Various motives, such as greed, blackmail and revenge, have influenced federal employees and federal contractors to commit some of the most serious security breaches in the history of the United States.

While many thousands of them are dedicated to their jobs and are loyal to their country, a select few federal employees have revealed top secrets to other countries, organizations, and to the public. (Think Edward Snowden and Bradley Manning.)

Other insiders continue to pose a major threat to national security today.

Current National Security Directives

In November 2012, the National Insider Threat Policy and Minimum Standards for Executive Branch Insider Threat Programs required that federal agencies, departments and divisions:

  • Monitor employee use of classified networks
  • Protect the civil liberties and privacy of all personnel
  • Have their own insider threat programs in place
  • Appoint a program leader (U.S. citizen with appropriate clearance)
  • Maintain quality HR records (i.e. personnel, polygraph tests, security)
  • Provide insider threat awareness training within 30 days of hiring

The 2012 regulations not only cover what security measures must be taken, they also address how they must be implemented.

In early 2015, an updated policy is expected to result in additional regulations, causing concern for some federal organizations in the race to maintain national security compliance.

Advanced Technology for Greater National Security

Fortunately for federal organizations and businesses that employ federal contractors, today’s innovative technology solutions make it possible to achieve the country’s security objectives.


In order to identify threatening activity throughout networks and systems, federal agencies must develop and implement the appropriate security strategies.

For example, statistically analyzing network flows (NetFlow), utilizing network-based security tools, and implementing next generation firewalls can help the security operation centers (SOCs) determine and counter security issues.

These methods can tell an agency what type of data is being extracted, when irregular data usage is occurring, and what typical data trends and activities are used for regular operations.


To satisfy national rules and regulations, as well as to create an internal network security alarm system, federal organizations can use the following technologies, services, and tools:

SPAN/TAP Port Aggregation

Switch aggregators allow devices from several networks to be connected to the switch aggregator, thereby sending SPAN/TAP to a number of devices. This will assist in the management and distribution of uninterrupted data flow to a centralized switch aggregator.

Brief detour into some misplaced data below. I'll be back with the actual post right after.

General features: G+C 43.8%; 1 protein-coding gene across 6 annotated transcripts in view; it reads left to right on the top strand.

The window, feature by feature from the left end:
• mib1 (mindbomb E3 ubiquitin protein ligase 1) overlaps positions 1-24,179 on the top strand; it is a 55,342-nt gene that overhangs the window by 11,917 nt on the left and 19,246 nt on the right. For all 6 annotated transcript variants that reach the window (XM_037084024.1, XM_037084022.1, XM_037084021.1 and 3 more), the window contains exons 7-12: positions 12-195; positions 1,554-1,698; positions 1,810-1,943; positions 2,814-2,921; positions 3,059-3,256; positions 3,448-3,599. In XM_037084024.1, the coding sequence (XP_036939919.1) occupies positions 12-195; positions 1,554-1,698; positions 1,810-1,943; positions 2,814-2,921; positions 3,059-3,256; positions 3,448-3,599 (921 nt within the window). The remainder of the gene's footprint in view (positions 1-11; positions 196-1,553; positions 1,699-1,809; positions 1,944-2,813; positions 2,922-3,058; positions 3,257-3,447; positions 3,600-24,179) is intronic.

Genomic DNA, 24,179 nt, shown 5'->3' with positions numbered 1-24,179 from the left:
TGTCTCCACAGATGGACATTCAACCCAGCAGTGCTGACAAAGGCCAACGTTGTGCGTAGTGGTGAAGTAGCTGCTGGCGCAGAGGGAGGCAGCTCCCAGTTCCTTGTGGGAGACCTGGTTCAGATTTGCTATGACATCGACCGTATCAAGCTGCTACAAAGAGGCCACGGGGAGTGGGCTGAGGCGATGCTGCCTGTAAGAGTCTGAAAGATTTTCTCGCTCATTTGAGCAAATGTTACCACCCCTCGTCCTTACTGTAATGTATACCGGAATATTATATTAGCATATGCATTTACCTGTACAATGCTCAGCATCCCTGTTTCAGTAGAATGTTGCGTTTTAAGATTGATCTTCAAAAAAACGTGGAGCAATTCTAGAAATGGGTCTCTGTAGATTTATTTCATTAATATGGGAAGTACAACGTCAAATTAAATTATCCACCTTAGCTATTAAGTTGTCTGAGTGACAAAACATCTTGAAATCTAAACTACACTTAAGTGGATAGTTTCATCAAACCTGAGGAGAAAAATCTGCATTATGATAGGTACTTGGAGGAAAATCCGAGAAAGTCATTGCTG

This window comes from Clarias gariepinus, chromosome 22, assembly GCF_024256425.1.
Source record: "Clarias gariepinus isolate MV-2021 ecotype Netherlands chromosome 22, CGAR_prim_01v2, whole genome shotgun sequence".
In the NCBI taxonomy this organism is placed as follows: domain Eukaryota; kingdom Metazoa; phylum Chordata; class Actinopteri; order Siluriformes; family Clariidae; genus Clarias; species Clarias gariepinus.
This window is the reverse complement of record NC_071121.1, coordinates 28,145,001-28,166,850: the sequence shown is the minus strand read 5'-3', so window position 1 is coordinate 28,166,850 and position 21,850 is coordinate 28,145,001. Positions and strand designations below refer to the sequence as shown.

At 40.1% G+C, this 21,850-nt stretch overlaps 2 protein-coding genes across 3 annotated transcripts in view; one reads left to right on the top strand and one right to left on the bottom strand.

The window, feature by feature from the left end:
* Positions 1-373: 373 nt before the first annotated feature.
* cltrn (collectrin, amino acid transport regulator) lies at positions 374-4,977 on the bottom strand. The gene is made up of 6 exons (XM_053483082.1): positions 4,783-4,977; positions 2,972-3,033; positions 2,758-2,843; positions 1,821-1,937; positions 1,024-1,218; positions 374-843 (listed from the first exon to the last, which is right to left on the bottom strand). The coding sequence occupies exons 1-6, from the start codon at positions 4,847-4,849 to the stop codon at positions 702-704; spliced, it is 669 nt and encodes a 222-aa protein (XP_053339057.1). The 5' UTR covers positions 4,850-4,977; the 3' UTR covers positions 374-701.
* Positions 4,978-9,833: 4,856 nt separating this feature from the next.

SPAN/TAP Data Enrichment

The spanning or tapping of network data allows for the placement of NetFlow sensors and can assist with the NetFlow data as well as application and user identification.

Packet Capture

With full packet capture, the capabilities of an agency or business to detect and respond to potential breaches can drastically increase. Being able to identify the compromised data and the person infiltrating greatly assists cyber security and forensic officials in their investigations.

Next Generation Firewalls

Next generation firewalls provide additional information and extra layers of protection to federal organizations. They can identify IP addresses, service ports and users, as well as determine when the user is logged in to the domain.

Among the many ways next generation firewalls can be used to combat insider threats are application identification and control, file blocking and botnet detection.

Most importantly, next generation firewalls help administrators quickly access captured data logs and generate meaningful, correlated reports.

These tools are only a small sample of the technologies that can help prevent and/or minimize insider threats and satisfy the new national security mandates.

For more information about insider threats, how to mitigate them download our new, Finding the Insider Threat, white paper here:

About GuidePoint Security

GuidePoint Security, LLC provides customized, innovative and valuable information security solutions and proven cyber security expertise that enable commercial and federal organizations to successfully achieve their security and business goals. By embracing new technologies, GuidePoint Security helps clients recognize the threats, understand the solutions, and mitigate the risks present in their evolving IT environments. Headquartered in Reston, Va., and with offices in Michigan, New Hampshire, Florida and North Carolina. GuidePoint Security is a small business, and classification can be found with the System for Award Management (SAM).